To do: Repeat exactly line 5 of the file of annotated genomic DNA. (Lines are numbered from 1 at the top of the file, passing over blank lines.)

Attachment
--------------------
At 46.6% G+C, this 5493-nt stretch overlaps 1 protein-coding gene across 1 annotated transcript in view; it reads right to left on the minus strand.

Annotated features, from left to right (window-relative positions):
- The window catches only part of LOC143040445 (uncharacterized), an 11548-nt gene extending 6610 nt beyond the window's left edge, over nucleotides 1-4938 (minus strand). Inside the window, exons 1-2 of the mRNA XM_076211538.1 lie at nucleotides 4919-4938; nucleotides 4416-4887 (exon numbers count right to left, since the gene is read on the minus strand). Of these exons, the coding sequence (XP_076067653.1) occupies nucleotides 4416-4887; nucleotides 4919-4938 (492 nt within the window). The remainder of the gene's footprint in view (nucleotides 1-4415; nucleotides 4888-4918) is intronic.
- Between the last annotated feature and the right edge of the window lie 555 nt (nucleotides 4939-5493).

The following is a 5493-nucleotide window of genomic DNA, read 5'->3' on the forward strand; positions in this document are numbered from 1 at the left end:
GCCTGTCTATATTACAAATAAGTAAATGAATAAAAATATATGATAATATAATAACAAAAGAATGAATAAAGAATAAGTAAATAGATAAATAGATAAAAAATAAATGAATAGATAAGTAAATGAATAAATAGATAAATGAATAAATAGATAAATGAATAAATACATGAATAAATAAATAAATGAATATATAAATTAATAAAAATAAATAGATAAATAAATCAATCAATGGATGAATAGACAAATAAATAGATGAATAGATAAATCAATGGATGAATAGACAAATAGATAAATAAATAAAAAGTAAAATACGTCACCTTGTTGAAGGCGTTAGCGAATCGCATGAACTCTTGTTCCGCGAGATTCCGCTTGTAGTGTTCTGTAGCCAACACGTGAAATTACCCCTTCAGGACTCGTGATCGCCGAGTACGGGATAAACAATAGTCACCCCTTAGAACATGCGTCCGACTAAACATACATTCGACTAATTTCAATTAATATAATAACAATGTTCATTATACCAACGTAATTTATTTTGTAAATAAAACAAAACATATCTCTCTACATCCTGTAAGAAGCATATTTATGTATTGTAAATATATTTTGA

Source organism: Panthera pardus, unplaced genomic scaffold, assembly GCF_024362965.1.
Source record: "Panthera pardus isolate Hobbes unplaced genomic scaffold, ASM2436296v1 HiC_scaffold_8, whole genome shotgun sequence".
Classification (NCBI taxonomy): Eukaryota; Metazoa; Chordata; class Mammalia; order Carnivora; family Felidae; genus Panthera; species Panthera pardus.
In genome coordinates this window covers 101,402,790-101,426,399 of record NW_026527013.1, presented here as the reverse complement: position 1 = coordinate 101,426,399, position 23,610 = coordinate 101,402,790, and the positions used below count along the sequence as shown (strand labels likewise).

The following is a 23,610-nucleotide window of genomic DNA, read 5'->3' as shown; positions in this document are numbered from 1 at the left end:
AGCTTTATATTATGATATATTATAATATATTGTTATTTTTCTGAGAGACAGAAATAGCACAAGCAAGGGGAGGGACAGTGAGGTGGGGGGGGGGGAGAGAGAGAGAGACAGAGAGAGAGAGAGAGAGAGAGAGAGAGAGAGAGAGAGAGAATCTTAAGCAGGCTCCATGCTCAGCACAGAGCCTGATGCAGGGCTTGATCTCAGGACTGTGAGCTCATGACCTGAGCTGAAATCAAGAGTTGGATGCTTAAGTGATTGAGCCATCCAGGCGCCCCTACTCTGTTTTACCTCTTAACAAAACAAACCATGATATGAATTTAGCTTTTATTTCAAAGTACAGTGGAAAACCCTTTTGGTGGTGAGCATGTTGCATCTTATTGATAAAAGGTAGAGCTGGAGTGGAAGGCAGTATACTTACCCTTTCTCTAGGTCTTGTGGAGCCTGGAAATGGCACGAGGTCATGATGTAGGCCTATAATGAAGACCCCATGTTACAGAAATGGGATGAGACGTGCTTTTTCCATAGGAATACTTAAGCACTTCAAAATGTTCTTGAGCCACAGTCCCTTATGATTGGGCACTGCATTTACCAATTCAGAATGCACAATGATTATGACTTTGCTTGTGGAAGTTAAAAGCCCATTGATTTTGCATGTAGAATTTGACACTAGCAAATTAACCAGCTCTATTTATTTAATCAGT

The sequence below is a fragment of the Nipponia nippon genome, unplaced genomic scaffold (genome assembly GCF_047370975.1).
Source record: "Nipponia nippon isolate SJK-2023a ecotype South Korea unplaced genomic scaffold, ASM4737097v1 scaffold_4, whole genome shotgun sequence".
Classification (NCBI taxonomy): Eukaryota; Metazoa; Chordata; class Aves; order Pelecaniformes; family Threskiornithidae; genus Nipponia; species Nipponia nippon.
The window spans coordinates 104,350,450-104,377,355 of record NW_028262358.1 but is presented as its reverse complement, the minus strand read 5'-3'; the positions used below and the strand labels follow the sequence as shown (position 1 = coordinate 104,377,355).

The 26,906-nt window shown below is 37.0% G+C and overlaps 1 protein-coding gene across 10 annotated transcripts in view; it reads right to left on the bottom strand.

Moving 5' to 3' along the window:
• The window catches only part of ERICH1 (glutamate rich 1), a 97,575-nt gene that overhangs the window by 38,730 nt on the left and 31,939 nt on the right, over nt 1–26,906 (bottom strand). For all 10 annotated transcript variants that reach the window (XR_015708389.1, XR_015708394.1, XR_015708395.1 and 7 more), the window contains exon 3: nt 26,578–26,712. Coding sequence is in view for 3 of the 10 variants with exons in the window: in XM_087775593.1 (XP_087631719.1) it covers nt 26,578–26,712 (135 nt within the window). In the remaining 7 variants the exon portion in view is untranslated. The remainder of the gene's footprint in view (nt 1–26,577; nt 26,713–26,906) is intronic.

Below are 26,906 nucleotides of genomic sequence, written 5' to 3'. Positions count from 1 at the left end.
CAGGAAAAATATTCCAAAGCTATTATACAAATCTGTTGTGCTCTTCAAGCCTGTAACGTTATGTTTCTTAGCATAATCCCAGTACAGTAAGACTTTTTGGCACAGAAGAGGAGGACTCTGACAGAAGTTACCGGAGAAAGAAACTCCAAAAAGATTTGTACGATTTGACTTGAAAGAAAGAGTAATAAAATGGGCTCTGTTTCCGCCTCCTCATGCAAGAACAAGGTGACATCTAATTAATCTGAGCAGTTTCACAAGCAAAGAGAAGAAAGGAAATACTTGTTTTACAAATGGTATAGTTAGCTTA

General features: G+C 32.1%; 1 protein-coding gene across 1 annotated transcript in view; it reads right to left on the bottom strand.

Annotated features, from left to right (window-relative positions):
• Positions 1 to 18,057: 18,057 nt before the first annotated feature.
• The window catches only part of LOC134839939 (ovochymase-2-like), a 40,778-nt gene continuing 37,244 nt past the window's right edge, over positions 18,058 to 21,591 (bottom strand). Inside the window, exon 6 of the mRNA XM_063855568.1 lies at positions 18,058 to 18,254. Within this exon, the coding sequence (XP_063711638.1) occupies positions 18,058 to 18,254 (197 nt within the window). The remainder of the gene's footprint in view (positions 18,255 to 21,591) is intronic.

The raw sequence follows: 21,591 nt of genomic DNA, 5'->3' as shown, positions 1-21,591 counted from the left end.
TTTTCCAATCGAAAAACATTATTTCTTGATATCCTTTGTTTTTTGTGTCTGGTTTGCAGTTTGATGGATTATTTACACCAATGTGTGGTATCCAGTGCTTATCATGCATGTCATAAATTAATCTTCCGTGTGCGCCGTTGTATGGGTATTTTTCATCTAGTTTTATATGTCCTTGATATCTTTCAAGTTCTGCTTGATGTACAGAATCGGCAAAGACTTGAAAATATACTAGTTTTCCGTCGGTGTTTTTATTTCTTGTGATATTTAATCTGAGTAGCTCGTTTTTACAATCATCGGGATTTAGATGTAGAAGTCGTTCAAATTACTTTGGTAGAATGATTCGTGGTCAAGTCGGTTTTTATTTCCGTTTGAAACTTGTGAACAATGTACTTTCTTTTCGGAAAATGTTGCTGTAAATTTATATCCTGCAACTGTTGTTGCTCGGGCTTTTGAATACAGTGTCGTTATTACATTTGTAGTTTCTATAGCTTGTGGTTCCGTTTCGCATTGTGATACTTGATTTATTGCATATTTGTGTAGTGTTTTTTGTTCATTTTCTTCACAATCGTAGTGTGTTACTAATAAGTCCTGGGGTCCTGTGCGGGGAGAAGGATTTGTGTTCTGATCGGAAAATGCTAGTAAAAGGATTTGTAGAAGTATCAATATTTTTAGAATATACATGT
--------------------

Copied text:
The following is a 5493-nucleotide window of genomic DNA, read 5'->3' on the forward strand; positions in this document are numbered from 1 at the left end: